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Page:Popular Science Monthly Volume 32.djvu/13

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affecting their supply and demand, ought to have exhibited evidence, in a decline of prices, of the influence of the scarcity of gold, if any such had been exerted; but they not only do not, but the drift of the evidence deducible from their price-experiences is rather in favor of the position recently taken by some economists, that gold in recent years, in place of becoming scarce for purposes of exchange, has really been more abundant.

The record of extreme changes in prices by reason of circumstances that are acknowledged to have been purely exceptional, is also most instructive, and removes not a few commodities from the domain of any controverted economic theory respecting monetary influences. thus, from 1863 to 1870, cotton, owing to war influences, ruled so high—from 70 to 800 per cent in excess of normal prices—that its inclusion in computations, with a view of determining any average of prices, or generalization of causes affecting prices during the years mentioned, would, without proper allowance, completely vitiate any conclusions.

War and interruption of traffic on the Upper Nile have increased the prices of "gum-Arabic," and of the drug "senna" in recent years more than 100 per cent. The prices for French and other competing light wines and brandies are much higher than the average for 1866-'67, because the phylloxera has so impaired the production of French vineyards that France now imports more wines than she ex-ports. "Cochineal" and "madder" have greatly declined in price since 1873, because their use as dye-stuffs has been to a great extent superseded by equivalent and cheaper coloring-materials derived from coal-tar; and within a very recent period the discovery of a method of cheaply preparing a chemical preparation from cloves, having all the flavoring qualities of the vanilla-bean, has already diminished the demand, and bids fair to greatly impair the price of this heretofore scarce and costly tropical product. Certain animal products, notably entering into commerce, have rapidly advanced in price in recent years by reason of a rapid diminution in the number of the animals affording them, as buffalo-horns, ivory, and whalebone, which latter product has increased in price from 32½ cents per pound in 1850 to 85 cents in 1870, and $3.50 in 1886.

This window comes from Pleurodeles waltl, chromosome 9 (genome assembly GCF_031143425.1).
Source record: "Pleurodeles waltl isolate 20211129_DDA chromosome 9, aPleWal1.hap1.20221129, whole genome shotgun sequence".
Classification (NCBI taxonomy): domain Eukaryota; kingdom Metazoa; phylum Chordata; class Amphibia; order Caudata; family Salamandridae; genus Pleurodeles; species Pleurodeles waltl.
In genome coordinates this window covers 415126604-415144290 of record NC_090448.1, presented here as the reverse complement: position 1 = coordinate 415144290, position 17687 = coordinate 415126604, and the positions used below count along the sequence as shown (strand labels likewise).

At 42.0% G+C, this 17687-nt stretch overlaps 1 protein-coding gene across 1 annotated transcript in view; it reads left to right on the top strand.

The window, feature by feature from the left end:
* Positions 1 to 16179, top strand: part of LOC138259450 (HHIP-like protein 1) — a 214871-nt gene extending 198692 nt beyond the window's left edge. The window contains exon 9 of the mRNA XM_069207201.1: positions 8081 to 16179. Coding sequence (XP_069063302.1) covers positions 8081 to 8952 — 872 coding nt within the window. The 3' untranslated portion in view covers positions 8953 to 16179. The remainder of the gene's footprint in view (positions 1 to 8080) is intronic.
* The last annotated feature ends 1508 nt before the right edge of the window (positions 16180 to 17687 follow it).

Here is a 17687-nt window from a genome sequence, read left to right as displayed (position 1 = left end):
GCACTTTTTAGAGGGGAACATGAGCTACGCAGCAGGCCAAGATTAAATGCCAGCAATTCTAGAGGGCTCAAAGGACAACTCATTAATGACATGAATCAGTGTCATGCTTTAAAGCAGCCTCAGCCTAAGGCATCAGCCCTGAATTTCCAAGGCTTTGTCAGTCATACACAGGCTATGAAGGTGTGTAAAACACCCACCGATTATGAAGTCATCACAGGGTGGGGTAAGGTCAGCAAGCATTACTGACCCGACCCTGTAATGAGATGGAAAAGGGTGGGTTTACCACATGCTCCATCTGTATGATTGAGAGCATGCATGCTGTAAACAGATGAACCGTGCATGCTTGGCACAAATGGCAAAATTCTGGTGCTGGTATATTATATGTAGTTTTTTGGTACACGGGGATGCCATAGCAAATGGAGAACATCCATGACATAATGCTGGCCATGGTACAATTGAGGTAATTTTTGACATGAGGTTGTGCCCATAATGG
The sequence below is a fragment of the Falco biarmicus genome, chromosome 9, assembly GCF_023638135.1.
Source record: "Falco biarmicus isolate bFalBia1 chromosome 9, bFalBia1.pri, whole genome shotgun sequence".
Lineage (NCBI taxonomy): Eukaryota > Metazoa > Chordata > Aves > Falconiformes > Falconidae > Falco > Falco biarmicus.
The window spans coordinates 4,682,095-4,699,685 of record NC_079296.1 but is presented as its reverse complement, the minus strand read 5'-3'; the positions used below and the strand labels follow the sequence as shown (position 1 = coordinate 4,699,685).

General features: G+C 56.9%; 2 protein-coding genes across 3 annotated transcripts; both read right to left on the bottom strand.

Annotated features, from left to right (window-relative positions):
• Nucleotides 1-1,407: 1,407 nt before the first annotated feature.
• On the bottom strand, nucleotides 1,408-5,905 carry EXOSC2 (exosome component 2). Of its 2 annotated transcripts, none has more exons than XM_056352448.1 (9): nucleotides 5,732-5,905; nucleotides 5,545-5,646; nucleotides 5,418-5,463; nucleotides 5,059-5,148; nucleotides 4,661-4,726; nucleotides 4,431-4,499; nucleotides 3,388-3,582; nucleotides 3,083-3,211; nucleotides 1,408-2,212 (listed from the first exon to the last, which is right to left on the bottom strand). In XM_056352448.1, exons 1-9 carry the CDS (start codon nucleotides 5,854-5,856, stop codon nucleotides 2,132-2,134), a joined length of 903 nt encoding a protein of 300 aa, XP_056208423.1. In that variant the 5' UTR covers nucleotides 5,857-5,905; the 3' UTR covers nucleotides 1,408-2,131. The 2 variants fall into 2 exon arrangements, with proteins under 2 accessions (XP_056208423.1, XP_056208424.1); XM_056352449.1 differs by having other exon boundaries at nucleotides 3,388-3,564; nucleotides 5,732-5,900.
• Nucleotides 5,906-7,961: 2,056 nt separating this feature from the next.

An agency which has been most influential in recent years, in occasioning a decline in the price of commodities, which has acted universally, which is entirely the outcome of new processes, construction, and machinery, and has no connection whatever with matters pertaining to currency or standards of value, has been the reduction in the cost of transportation or distribution. Its influence has also necessarily manifested itself very unequally, occasioning the greatest price-reductions in the case of articles—like cereals, meats, fibers, ores, and all coarser materials—in respect to which transportation constitutes the largest element of cost at the place of consumption; and least in the